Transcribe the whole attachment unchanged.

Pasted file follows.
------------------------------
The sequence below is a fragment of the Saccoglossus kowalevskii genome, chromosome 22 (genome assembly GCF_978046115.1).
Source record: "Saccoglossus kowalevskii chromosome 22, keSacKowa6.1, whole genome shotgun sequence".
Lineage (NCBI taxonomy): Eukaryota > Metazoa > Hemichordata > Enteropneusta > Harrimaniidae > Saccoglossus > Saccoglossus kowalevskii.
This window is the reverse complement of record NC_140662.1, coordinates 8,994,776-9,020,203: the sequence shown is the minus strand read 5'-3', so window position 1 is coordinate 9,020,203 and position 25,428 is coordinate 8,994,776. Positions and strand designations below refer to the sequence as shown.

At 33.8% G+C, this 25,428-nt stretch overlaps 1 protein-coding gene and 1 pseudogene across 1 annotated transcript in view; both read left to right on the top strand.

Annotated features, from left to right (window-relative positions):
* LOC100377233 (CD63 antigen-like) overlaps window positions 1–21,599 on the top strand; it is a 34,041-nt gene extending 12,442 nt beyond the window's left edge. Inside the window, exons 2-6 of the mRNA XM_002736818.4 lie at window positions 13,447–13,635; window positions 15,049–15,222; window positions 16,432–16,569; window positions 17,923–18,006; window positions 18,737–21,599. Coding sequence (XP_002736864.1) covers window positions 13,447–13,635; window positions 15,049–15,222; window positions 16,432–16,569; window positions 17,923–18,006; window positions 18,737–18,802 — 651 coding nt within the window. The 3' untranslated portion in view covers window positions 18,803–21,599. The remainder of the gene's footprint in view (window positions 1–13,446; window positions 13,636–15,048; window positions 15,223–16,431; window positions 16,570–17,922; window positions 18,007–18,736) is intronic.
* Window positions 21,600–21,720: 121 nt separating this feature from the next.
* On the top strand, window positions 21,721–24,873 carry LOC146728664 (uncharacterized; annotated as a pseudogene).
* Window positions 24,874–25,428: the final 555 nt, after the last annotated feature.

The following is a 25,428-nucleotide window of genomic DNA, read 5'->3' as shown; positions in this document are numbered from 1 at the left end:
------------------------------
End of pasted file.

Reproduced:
The sequence below is a fragment of the Saccoglossus kowalevskii genome, chromosome 22 (genome assembly GCF_978046115.1).
Source record: "Saccoglossus kowalevskii chromosome 22, keSacKowa6.1, whole genome shotgun sequence".
Lineage (NCBI taxonomy): Eukaryota > Metazoa > Hemichordata > Enteropneusta > Harrimaniidae > Saccoglossus > Saccoglossus kowalevskii.
This window is the reverse complement of record NC_140662.1, coordinates 8,994,776-9,020,203: the sequence shown is the minus strand read 5'-3', so window position 1 is coordinate 9,020,203 and position 25,428 is coordinate 8,994,776. Positions and strand designations below refer to the sequence as shown.

At 33.8% G+C, this 25,428-nt stretch overlaps 1 protein-coding gene and 1 pseudogene across 1 annotated transcript in view; both read left to right on the top strand.

Annotated features, from left to right (window-relative positions):
* LOC100377233 (CD63 antigen-like) overlaps window positions 1–21,599 on the top strand; it is a 34,041-nt gene extending 12,442 nt beyond the window's left edge. Inside the window, exons 2-6 of the mRNA XM_002736818.4 lie at window positions 13,447–13,635; window positions 15,049–15,222; window positions 16,432–16,569; window positions 17,923–18,006; window positions 18,737–21,599. Coding sequence (XP_002736864.1) covers window positions 13,447–13,635; window positions 15,049–15,222; window positions 16,432–16,569; window positions 17,923–18,006; window positions 18,737–18,802 — 651 coding nt within the window. The 3' untranslated portion in view covers window positions 18,803–21,599. The remainder of the gene's footprint in view (window positions 1–13,446; window positions 13,636–15,048; window positions 15,223–16,431; window positions 16,570–17,922; window positions 18,007–18,736) is intronic.
* Window positions 21,600–21,720: 121 nt separating this feature from the next.
* On the top strand, window positions 21,721–24,873 carry LOC146728664 (uncharacterized; annotated as a pseudogene).
* Window positions 24,874–25,428: the final 555 nt, after the last annotated feature.

The following is a 25,428-nucleotide window of genomic DNA, read 5'->3' as shown; positions in this document are numbered from 1 at the left end: